Wynne Gray 's Opinion

Wynne Gray is a Herald columnist

Wynne Gray: Shift down south turned Read into Cantab colossus

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Kieran Read. Photo / NZ Herald.
Kieran Read. Photo / NZ Herald.

No mainlander would dare rib No 8 about his Jafa origins, he has the keys to Christchurch.

One of the All Black ideals is about growing rugby players, a holistic approach to their development.

It has been that way down in Canterbury for some time with the province and Super 15 franchise leading the way for New Zealand sides in performance and development.

Remember some of those who went south and whose subsequent performances went north.

Players like Ron Cribb, Norm Maxwell, Scott Robertson, Caleb Ralph, Rico Gear and Mose Tuiali'i. Ali Williams benefited from a season, Casey Laulala and Ross Filipo found much better consistency.

Perhaps the biggest gain though has been from nabbing Kieran Read, a promising rugby player who was dabbling with Counties development in his first year out of school.

An offer from the Crusaders, a willingness to shift, a great ability to learn and Read is now an All Black colossus.

The shift from red, white and black colours to the red and blacks has been the southern men's bonus.

No one down south would dare chip Read about his Jafa origins, he is as much a Cantab as another transplanted hero Richie McCaw.

"Essentially the request came after I was with the under 19s and 'Aussie' McLean [All Blacks assistant coach] was Canterbury coach at the time and academy director Rob Penney kind of asked me to come down. They were really interested in me and showed a lot of intent in seeing me come down whereas a few different teams up north didn't show the same amount of enthusiasm when looking at me."

All that southern flattery worked on Read, while he insisted that even if things had been different he would not have shifted to Auckland.

Where Canterbury and the Crusaders were at that stage in 2004 appealed to Read. Counties were second division and he had the chance to work with coaches like Robbie Deans and a clutch of serious All Blacks.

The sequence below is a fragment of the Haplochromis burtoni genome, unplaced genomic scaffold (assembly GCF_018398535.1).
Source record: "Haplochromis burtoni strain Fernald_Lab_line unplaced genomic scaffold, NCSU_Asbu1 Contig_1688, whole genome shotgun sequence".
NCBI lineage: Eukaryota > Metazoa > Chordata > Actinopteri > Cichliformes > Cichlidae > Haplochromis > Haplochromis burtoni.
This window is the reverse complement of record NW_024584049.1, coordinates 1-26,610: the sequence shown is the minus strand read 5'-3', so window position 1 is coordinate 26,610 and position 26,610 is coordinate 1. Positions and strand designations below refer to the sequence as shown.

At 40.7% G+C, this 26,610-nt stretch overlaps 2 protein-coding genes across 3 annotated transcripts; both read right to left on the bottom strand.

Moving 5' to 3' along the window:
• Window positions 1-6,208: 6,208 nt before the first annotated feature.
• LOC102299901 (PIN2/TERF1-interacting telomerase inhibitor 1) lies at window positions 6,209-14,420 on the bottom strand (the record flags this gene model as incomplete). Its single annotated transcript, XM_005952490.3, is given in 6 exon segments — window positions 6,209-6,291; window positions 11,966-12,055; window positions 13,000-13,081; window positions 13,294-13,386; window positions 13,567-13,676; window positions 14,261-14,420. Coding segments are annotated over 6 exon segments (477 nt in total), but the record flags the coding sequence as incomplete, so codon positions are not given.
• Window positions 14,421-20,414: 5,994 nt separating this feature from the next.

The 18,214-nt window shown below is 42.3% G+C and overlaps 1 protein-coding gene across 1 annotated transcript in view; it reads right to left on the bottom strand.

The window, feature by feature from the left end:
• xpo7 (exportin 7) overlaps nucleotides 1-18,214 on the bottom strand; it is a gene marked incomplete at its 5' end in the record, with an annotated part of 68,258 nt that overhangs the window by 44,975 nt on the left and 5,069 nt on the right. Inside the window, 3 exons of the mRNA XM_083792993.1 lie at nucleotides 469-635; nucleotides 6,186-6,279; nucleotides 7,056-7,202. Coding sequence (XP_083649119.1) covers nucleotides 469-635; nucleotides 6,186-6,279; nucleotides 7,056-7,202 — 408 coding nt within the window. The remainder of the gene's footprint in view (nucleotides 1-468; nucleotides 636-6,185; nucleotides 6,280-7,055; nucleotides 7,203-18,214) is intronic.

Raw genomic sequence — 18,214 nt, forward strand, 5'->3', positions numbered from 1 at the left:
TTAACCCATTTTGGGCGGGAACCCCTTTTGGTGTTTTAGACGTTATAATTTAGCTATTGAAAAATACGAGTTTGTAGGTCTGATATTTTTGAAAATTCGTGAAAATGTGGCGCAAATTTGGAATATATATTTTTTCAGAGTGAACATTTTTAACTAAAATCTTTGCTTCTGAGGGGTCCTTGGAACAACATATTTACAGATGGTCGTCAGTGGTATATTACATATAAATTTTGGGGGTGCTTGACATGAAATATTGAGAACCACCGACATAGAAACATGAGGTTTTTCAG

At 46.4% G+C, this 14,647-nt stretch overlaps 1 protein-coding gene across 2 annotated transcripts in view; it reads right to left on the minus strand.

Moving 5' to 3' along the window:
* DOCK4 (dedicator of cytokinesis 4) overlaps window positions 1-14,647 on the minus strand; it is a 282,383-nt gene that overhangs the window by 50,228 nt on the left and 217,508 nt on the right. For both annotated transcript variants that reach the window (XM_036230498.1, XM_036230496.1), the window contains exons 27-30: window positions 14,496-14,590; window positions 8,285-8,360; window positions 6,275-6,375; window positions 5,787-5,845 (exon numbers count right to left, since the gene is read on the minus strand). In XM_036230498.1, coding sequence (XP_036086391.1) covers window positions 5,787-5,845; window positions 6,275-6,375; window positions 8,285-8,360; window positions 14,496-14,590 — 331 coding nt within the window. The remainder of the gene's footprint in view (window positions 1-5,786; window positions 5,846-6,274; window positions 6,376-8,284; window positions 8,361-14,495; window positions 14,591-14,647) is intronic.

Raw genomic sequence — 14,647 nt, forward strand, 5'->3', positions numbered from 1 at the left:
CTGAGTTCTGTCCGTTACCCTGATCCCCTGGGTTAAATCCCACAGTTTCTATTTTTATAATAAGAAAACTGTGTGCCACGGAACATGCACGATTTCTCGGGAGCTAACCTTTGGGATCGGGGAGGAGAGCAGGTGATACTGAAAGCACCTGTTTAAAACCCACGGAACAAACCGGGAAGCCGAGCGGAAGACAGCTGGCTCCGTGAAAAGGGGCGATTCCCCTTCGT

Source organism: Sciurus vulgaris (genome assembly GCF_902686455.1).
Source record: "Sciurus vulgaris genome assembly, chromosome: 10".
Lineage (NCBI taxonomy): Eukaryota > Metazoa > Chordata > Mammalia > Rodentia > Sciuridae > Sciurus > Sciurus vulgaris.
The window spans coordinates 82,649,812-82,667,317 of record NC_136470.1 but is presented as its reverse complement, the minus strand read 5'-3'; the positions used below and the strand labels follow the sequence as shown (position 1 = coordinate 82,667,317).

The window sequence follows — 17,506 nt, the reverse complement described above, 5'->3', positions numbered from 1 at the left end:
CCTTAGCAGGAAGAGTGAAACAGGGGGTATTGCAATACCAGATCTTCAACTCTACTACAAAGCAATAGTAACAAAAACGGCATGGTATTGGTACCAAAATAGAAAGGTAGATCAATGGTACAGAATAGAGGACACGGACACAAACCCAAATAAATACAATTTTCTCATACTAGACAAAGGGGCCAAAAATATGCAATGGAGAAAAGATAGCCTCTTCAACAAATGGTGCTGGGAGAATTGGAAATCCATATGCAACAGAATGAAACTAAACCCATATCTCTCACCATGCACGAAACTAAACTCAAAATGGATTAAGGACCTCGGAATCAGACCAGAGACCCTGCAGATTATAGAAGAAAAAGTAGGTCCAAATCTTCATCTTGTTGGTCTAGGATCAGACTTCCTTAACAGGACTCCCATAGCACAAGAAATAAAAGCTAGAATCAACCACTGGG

Read is now a 37-test veteran, a loose forward who has turned out 83 times for the Crusaders and captains the side when McCaw is unavailable.

He has the keys to Christchurch. And no way will he leave.

He and his family have endured some tough times after the earthquakes but it has not shaken their ideas about living down south.

"I try and stay away from all that talk. My family is comfortable and happy down here, we love the lifestyle before and even after the earthquakes.

"That is something we are living through now. It suits us down here and these things give a real meaning to our lives," Read said.

Rugby is one of the strong threads which binds the area. The Crusaders struggled playing their rugby for long stretches on the road but now they have a new stadium at Addington, they have reclaimed their supporters.

Read thinks the sport is treated with great respect throughout the province and there was a general feeling of support for them and the All Blacks.

"There is a great positive feeling throughout the community down here," he said. It had seemed to increase after the earthquakes. But it had been a tough journey.

"At first fans weren't turning up for a variety of reasons, they were doing it tough but there has been a switch I guess over the whole country in the last wee while. Coming back here with the Crusaders and being able to play on our own ground and the work that we do in the community has helped," Read said.

"The fans seem to appreciate that and come out to support us."

Read did not think the Crusaders could have weathered another year on the road. They would have preferred to play at any club ground rather than travel each weekend.

"But we are professional and I guess we would have done what was required but having our ground now is a real focal point."

The 26-year-old likes the new stadium, it is a purpose-built rugby ground with the crowds near the touchlines and that size has created real demand.

The Crusaders have pre-sold most of their matches and having a niche stadium was the future for the franchise. It created a great atmosphere and there was a real clamour to be part of it.

Read revels in leading sides when McCaw is out of commission.

"It is something I get a great kick out of, to lead a team and you not only do a lot of work throughout the week but on the field it is really enjoyable too.

"I love great players and the Crusaders team so it's amazing. There is a big workload but those are the things which come with the honour of captaincy. You want to be adding to the team so you have to do that stuff. You can't let it faze you, you have to be the one who shows the strong face for the team and doing extra things which need to be done. It is a privileged position and you see that with Ricko [McCaw] and the amount of work that he does. It is great to look at your leader and see him doing the extras and making it easier for the team.

"He's not too bad."

That's Canterbury and the Crusaders, too - understated overachievers.

- NZ Herald

Wynne Gray

Wynne Gray is a Herald columnist

NZ Herald senior rugby writer Wynne Gray has been covering the All Blacks for almost 25 years and has attended more than 230 All Blacks tests live for the Herald.

Read more by Wynne Gray

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